Luckily, the story had a happy ending. Don jumped down, hit the kill switch, and cut Jim free before it was too late. Needless to say, both brothers learned an important lesson that day about the dangers inherent in wearing loose clothing around machinery. Me? I didn’t need to be reminded. I was a rock and ice climber, and I’d been a downhill skier as a teenager. Flapping garments of any description were an unwanted distraction when I was hanging from an ice screw, halfway up a frozen waterfall, and I’d already seen what happened when a skier’s scarf got caught in the works of an old‑fashioned T‑bar lift. Not for me, thanks! So I kept looking for better ways to keep the warm in and the cold out. And I found it in the simple neck gaiter, which works well for cycling as well as hiking and paddling.…Read more…

It's How You Wear 'em

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Dec 09 2014

Manzella Silkweight Windstopper Gloves: My First Line of Defense Against Cold Hands

I like to keep active through the winter. If I didn’t, I’d emerge in the spring ready for the beach—and I’d be the beach ball. So I motivate myself to get out even in rotten weather by making every trip a photo safari, whether I go forth on two wheels or on two feet. But baby, it’s cold out there! So I keep the cold at arm’s length by bundling up in layers of wool and synthetic (not cotton). My hands are a trouble spot. They get cold. Very cold. So to keep my hands warm on winter photo safari, I follow the same principle as when outfitting my body. I layer. And my first line of defense are Manzella Silkweight Windstopper gloves:

Keeping Cold At Bay

They have textured palms and fingers, a soft fleecy interior, reflective accents, and they fit my hands perfectly. Unlike thick gloves or mittens, Windstoppers allow me to work the camera controls without impediment (they’re not so bad for changing a flat tire, either). I also appreciate the D-ring and snap-link that join the gloves together for times when I stow them inside my pack. Another feature I like are webbing loops sewn into the cuffs. A long lanyard connecting the two gloves and threaded through the sleeves of my jacket insures that I won’t drop one along the trail.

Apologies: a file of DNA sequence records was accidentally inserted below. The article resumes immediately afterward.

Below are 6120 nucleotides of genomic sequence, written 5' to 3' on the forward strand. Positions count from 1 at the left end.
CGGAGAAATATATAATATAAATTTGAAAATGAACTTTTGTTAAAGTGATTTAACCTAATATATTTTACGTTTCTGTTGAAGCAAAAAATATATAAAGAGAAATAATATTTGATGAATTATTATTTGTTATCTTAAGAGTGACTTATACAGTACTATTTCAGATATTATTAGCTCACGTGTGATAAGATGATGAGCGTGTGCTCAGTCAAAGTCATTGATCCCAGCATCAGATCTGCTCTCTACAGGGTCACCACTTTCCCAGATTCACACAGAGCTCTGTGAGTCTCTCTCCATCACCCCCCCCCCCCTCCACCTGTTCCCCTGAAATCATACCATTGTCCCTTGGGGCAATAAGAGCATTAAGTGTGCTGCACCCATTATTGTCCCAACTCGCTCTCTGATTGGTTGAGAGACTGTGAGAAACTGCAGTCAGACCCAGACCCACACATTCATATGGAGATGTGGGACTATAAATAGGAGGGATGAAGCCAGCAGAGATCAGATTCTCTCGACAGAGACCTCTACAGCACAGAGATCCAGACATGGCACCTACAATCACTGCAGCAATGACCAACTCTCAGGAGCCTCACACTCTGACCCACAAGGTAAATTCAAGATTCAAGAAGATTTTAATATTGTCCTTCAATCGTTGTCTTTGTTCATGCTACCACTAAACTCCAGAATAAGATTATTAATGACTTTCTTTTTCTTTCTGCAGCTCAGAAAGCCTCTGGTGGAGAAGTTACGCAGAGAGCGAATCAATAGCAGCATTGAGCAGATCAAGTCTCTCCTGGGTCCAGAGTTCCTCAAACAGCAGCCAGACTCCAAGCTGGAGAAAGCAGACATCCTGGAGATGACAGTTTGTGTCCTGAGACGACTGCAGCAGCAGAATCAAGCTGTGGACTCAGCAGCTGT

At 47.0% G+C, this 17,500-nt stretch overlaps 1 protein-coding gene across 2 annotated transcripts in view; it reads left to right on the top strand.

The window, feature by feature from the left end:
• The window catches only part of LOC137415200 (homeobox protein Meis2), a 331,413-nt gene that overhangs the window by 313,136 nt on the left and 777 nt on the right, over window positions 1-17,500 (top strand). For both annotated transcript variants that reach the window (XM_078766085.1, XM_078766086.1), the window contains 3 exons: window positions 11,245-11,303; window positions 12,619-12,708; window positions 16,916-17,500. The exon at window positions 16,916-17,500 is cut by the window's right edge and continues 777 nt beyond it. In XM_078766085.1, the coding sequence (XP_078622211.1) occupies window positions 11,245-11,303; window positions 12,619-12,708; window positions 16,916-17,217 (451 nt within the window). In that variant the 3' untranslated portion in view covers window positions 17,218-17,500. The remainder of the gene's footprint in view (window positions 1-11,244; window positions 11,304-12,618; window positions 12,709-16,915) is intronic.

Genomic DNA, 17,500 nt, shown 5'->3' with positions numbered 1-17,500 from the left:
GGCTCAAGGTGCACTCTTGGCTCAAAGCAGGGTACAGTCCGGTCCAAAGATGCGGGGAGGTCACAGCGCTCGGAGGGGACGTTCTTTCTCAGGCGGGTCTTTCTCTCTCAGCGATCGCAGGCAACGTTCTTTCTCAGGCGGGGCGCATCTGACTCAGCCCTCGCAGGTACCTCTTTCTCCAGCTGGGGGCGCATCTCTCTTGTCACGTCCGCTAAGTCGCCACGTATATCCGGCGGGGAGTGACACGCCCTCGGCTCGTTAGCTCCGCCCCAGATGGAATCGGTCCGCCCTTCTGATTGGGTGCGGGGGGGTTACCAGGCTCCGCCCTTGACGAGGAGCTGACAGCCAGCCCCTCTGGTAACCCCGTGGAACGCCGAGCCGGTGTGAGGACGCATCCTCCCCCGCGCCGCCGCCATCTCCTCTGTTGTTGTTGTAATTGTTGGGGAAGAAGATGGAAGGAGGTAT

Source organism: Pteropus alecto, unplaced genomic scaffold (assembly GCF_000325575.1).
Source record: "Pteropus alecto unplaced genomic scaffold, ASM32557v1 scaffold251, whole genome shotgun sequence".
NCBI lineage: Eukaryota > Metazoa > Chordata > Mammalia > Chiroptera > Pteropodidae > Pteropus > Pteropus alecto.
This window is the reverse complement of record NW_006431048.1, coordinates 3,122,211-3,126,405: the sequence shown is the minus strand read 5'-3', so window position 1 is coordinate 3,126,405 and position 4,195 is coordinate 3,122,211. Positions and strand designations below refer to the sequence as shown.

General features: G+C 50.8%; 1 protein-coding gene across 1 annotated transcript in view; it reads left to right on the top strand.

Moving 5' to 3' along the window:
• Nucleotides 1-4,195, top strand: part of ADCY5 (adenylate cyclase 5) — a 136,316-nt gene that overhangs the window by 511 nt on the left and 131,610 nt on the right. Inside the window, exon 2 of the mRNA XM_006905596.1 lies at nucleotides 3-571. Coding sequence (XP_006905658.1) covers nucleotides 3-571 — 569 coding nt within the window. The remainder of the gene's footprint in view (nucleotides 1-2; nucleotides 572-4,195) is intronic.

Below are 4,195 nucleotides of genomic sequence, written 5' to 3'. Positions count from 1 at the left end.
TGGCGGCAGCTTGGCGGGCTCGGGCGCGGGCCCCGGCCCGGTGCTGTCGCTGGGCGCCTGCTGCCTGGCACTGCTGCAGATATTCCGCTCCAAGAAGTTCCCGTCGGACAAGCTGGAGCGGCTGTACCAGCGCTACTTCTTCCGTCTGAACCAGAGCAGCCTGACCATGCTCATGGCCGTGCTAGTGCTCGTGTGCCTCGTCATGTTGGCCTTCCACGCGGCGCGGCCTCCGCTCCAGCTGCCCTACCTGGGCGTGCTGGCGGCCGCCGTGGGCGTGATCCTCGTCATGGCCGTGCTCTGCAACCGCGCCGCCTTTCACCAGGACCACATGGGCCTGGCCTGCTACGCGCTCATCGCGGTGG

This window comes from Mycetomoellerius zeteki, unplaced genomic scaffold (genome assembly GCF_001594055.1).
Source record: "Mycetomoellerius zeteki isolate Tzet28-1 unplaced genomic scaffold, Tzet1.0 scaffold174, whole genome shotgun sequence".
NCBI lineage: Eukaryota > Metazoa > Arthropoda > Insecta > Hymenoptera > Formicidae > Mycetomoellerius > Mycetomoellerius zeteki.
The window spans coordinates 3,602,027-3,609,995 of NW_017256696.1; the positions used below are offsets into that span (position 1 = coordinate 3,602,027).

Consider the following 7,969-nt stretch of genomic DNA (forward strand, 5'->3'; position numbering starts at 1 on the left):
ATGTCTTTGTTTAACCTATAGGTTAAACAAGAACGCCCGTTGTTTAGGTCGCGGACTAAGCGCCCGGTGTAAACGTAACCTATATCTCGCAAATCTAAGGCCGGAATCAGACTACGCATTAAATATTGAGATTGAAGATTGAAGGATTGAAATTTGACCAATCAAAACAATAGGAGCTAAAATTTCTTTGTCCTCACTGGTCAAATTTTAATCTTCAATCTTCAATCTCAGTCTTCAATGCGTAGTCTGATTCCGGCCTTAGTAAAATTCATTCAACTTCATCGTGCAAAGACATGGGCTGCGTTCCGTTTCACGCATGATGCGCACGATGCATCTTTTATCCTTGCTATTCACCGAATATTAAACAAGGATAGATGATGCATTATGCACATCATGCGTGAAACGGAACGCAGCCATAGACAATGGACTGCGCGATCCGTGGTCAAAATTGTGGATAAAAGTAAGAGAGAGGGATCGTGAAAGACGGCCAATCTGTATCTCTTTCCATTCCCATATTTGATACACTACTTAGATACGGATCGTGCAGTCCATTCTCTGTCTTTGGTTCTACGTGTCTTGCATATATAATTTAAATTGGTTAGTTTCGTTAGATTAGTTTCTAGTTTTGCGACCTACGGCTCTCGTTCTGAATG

Of course, the Windstoppers alone aren’t enough in really cold temperatures. When the mercury drops below 45 degrees or so, I pull a pair of thick fleece gloves right over them. Then, when I need to free my fingers for fiddly work—using a camera, say, or scrolling through the menus on my GPS—the heavy fleece gloves come off again. But the Windstoppers stay put. And they live up to their name. Provided I do what needs to be done quickly, my fingers remain comfortably warm.

So far, so good. But one of the unhappy consequences of accelerated product development cycles—not to mention manufacturers’ growing tendency to confuse fashion with function—is the short shelf-life of many products. By the time I’ve bought something and used it long enough to form an opinion about it, it disappears from the stores. Imagine my delight, then, when I discovered that Windstoppers are still available from some sources even though I got my pair six years ago. Now that‘s something to celebrate.